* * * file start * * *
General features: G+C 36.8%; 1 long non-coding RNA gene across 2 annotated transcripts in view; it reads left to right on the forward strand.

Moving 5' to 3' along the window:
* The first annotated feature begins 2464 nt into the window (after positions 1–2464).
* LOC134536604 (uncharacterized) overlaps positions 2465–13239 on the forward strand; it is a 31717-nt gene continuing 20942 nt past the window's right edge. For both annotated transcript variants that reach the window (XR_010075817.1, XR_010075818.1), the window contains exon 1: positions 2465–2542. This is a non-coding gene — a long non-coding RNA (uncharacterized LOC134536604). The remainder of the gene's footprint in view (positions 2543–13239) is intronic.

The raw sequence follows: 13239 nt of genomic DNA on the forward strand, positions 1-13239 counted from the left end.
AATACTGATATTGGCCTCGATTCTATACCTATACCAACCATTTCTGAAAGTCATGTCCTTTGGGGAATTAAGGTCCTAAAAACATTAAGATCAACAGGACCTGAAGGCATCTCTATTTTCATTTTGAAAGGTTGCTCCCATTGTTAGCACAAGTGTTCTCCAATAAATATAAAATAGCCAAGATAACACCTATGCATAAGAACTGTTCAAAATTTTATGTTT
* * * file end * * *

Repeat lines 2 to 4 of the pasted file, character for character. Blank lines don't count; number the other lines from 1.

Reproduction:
Moving 5' to 3' along the window:
* The first annotated feature begins 2464 nt into the window (after positions 1–2464).
* LOC134536604 (uncharacterized) overlaps positions 2465–13239 on the forward strand; it is a 31717-nt gene continuing 20942 nt past the window's right edge. For both annotated transcript variants that reach the window (XR_010075817.1, XR_010075818.1), the window contains exon 1: positions 2465–2542. This is a non-coding gene — a long non-coding RNA (uncharacterized LOC134536604). The remainder of the gene's footprint in view (positions 2543–13239) is intronic.